It will never be a very unified people or nation again. We have moved well beyond what we were in 1950 or 1965 (the Immigration Reform Act).

No candidate, unless blessed with God-like powers and who could almost perform miracles could transcend all that and even if he could, many would resent him or her for not looking like themselves.

A really "good" president would genuinely be hated by more, and not less people anyway as one is always is excoriated for doing what is truly "right" in the authentic sense.

Posted by: bryan at March 23, 2008 11:21 PM

That's deeply inane given two prior civil wars and most of the country cheering as cops beat and guardsmen shot the Leftwing activists last time. The divide now is so trivial no one even works up a good anger over it.

Posted by: oj at March 24, 2008 7:00 AM

He wasn't a uniter by the time he took office, Al Gore saw to that.

Posted by: oj at March 24, 2008 7:23 AM

That's not me, by the way.

Posted by: Bryan at March 24, 2008 7:42 AM

I'm confused. We are unified. We're all Americans no matter our color, race, gender, political or sexual persuasion, native born or naturalized. Immigrants, legal or illegal, are Americans in training.

The left's idea of unification is all of us toeing the party line like the mind-numbed robots chanting OBAMA on this very scary video [via Redstate].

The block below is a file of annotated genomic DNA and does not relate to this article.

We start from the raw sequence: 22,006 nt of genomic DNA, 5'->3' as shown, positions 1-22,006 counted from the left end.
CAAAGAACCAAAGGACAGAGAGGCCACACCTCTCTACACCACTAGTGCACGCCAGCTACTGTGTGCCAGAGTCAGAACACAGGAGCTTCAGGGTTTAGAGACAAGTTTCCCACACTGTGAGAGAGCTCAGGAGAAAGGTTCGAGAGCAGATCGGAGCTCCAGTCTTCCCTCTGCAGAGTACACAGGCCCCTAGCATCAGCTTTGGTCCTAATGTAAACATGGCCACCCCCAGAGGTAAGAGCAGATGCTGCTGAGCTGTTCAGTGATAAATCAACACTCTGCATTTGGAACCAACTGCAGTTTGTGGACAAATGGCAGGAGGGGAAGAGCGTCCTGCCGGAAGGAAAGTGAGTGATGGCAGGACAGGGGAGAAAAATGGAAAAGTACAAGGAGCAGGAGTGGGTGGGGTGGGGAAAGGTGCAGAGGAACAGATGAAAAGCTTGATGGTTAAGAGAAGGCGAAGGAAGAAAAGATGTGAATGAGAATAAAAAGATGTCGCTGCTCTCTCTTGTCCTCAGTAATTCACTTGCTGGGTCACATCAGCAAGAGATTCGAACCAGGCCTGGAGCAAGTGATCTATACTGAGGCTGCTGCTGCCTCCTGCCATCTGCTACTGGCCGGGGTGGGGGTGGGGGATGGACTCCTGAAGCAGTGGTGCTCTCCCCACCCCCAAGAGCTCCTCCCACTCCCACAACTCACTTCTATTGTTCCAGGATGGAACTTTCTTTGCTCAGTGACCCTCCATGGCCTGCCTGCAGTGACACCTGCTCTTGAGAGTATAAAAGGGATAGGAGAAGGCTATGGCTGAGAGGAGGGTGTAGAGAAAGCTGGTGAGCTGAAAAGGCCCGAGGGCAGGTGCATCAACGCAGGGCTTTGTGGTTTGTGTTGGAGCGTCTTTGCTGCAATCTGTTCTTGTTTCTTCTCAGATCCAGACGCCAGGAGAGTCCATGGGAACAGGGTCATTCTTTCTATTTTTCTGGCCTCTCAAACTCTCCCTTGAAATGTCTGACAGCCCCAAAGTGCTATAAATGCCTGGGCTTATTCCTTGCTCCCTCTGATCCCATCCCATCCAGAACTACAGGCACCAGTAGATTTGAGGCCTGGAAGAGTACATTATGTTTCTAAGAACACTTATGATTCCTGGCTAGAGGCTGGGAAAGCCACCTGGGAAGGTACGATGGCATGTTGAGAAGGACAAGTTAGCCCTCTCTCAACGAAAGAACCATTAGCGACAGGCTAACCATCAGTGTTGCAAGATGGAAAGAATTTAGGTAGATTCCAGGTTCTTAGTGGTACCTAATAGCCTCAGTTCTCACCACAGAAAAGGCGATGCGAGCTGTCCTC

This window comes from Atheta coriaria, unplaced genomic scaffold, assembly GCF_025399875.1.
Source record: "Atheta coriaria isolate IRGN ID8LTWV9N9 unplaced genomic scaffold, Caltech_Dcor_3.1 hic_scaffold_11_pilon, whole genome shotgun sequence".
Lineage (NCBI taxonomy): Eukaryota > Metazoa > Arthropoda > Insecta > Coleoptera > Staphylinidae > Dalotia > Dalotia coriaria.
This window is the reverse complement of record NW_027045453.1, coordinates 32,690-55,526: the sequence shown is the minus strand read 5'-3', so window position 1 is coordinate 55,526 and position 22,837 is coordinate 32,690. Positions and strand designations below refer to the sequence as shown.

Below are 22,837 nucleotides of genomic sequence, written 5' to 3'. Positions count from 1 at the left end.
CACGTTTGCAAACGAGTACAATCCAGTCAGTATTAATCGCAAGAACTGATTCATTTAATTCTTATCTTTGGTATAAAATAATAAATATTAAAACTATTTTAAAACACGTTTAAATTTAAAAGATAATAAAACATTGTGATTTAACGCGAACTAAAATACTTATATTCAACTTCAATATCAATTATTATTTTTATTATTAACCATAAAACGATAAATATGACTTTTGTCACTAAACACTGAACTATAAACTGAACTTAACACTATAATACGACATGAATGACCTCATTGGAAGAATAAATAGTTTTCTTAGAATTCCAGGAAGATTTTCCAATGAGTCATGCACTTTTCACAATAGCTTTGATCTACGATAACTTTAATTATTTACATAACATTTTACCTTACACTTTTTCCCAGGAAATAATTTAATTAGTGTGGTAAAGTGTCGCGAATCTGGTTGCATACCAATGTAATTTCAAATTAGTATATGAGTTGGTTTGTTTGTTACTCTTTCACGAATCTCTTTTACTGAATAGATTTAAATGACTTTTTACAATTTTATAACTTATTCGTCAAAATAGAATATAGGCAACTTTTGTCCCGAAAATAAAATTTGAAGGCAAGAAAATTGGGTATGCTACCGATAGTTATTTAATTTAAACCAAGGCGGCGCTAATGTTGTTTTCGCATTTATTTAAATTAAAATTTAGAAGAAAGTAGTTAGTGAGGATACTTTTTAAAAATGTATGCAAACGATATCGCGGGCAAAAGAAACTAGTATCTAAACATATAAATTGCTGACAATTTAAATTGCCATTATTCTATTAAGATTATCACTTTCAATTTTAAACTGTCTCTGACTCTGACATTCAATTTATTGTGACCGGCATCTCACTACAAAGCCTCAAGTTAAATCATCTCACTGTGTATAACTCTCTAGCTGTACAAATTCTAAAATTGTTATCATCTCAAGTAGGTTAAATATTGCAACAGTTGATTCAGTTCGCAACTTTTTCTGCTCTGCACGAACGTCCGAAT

Posted by: erp at March 24, 2008 8:58 AM

The local afternoon talk show here in Charlotte played a piece from Chicago TV today, a shouting screed by one James Meeks (a State Sen. in IL and another mentor of Obama's). It is as bad as anything Wright screamed, and more insulting to many in the black community. I had heard of Meeks before - but not this stuff. He must be trying to outdo the good Rev. Wright. And Meeks is a superdelegate, BTW. I wonder if anyone will ask Howard Dean about it. If the GOP had a super like this, you can bet the whole media universe would be falling on him 24/7.

Posted by: jim hamlen at March 24, 2008 4:48 PM

Just what sort of "Jesus" did Wright lead Obama to?

Posted by: Jorge Curioso at March 24, 2008 4:51 PM